North·The Arctic Kitchen

A massive piece of dry meat: Because she can

Loretta Margaret Wiley challenged herself to make a giant piece of dry meat. The results? 'Amazing.'

'It's taller than me,' Loretta Margaret Wiley of her large strips of dry moose meat

Loretta Margaret Wiley shows her massive piece of moose dry meat. She says the bottom wasn't quite done at this point. (Sommer Wiley)

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Patience and skill — that's what Loretta Margaret Wiley says it takes to make a big, honkin' piece of moose dry meat.

"I learned it through my grannies and grandmother when I was growing up," she said.

Wiley lives in Norman Wells, N.W.T., and has spent 30 years mastering the art of making dry meat.  She says she used the Deline method for the giant cuts she shared on CBC North's The Arctic Kitchen recipe page on Facebook.

Moose meat hanging to dry in a teepee in Norman Wells. This meat still has a ways to go before it's dried and ready. (Loretta Margaret Wiley)

She says the Deline method is when the meat is cut and hung over a fire or stove to dry the outer layer of the meat. Once that happens, the meat it cut again to expose the wet inner layer so it can be exposed to the heat and dried. It's a process that can take a couple of days to complete.

"The moose meat is such a big volume of meat, so whenever I tried to make the big, large piece of dry meat it never works out for me because it ends up ripping," said Wiley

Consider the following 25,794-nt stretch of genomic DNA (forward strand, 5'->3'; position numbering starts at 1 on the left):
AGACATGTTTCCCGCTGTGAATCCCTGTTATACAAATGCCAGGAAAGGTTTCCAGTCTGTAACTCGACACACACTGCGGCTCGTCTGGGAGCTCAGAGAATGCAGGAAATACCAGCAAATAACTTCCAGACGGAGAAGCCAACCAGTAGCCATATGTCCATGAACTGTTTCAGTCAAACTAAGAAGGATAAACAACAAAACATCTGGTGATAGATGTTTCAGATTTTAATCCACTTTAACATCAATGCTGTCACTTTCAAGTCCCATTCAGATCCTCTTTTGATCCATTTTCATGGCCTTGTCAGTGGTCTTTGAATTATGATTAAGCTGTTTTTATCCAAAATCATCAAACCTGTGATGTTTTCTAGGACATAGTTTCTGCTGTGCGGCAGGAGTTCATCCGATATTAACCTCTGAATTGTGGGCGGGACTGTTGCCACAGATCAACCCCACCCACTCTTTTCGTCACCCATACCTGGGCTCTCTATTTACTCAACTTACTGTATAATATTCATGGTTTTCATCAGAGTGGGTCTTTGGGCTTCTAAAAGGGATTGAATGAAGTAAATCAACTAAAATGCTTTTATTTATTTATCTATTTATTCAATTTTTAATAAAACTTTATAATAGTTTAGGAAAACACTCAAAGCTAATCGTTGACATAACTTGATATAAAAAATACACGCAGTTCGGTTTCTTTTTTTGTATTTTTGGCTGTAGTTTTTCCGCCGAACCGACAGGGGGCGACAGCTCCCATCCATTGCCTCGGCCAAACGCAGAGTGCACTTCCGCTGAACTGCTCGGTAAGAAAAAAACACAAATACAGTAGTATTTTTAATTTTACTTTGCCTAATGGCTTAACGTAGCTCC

"So I use the Deline method and with patience it just turned out so amazing," she said.

Loretta Margaret Wiley says this piece of dry meat was taller than her and weighed about 6.3 kilograms. (Sommer Wiley)

It also turned out to be gigantic — about 6.3 kilograms.

"It's the backstrap of the moose and it's huge ... When you have full moose backstrap, it's taller than me," she said. 

"It was so heavy to even hold up."

And when she posted photos on The Arctic Kitchen of the massive piece of meat, people were floored.

"Now that's a piece of dry meat!!! Wow!!," wrote one commenter.

"Thinking about the knife work has got my mind blown," said another.

Loretta Margaret Wiley hangs her moose meat in her teepee over a diamond willow fire. ( Loretta Margaret Wiley)

Wiley dries the meat over a fire in her teepee in Norman Wells. She says she burns diamond willow, which gives the meat a delicious flavour, and the smoke isn't overwhelming.

"As you grow up you are watching your elders and you just carry on those tools … you hold onto those skills and then you pass it on."

And that's exactly what she is doing. Wiley says she plans on passing those skills onto her children and grandchildren.

"I try to use it the best way I can."

And clearly, by the looks of that impressive piece of dry meat, she knows exactly what she's doing.

ABOUT THE AUTHOR

Jay Legere is a social media presenter in Yellowknife, N.W.T.

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